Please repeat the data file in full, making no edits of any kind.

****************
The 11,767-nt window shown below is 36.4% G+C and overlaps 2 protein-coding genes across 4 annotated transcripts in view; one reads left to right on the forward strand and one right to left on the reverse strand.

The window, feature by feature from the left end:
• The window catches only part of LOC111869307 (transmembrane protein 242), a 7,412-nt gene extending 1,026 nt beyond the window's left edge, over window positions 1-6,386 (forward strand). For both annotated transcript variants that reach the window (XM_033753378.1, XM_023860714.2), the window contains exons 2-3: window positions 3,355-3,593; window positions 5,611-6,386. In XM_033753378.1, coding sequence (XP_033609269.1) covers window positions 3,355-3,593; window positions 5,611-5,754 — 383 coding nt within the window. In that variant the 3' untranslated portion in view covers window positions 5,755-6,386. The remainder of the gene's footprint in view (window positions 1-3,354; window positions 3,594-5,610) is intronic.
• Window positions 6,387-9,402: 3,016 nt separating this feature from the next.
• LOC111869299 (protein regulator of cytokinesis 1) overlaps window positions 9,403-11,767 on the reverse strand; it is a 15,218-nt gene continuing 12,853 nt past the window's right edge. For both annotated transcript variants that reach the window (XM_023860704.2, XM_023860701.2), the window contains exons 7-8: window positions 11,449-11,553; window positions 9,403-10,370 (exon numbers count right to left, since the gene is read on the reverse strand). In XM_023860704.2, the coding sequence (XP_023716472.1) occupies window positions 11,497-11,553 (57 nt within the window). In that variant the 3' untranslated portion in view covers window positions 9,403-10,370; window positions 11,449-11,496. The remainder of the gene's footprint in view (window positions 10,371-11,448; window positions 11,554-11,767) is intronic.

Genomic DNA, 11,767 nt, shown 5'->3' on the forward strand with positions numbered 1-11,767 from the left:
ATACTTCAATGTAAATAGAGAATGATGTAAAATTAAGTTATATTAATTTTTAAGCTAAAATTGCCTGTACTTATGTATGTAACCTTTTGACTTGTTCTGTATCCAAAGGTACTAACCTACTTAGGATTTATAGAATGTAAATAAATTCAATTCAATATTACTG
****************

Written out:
The 11,767-nt window shown below is 36.4% G+C and overlaps 2 protein-coding genes across 4 annotated transcripts in view; one reads left to right on the forward strand and one right to left on the reverse strand.

The window, feature by feature from the left end:
• The window catches only part of LOC111869307 (transmembrane protein 242), a 7,412-nt gene extending 1,026 nt beyond the window's left edge, over window positions 1-6,386 (forward strand). For both annotated transcript variants that reach the window (XM_033753378.1, XM_023860714.2), the window contains exons 2-3: window positions 3,355-3,593; window positions 5,611-6,386. In XM_033753378.1, coding sequence (XP_033609269.1) covers window positions 3,355-3,593; window positions 5,611-5,754 — 383 coding nt within the window. In that variant the 3' untranslated portion in view covers window positions 5,755-6,386. The remainder of the gene's footprint in view (window positions 1-3,354; window positions 3,594-5,610) is intronic.
• Window positions 6,387-9,402: 3,016 nt separating this feature from the next.
• LOC111869299 (protein regulator of cytokinesis 1) overlaps window positions 9,403-11,767 on the reverse strand; it is a 15,218-nt gene continuing 12,853 nt past the window's right edge. For both annotated transcript variants that reach the window (XM_023860704.2, XM_023860701.2), the window contains exons 7-8: window positions 11,449-11,553; window positions 9,403-10,370 (exon numbers count right to left, since the gene is read on the reverse strand). In XM_023860704.2, the coding sequence (XP_023716472.1) occupies window positions 11,497-11,553 (57 nt within the window). In that variant the 3' untranslated portion in view covers window positions 9,403-10,370; window positions 11,449-11,496. The remainder of the gene's footprint in view (window positions 10,371-11,448; window positions 11,554-11,767) is intronic.

Genomic DNA, 11,767 nt, shown 5'->3' on the forward strand with positions numbered 1-11,767 from the left:
ATACTTCAATGTAAATAGAGAATGATGTAAAATTAAGTTATATTAATTTTTAAGCTAAAATTGCCTGTACTTATGTATGTAACCTTTTGACTTGTTCTGTATCCAAAGGTACTAACCTACTTAGGATTTATAGAATGTAAATAAATTCAATTCAATATTACTG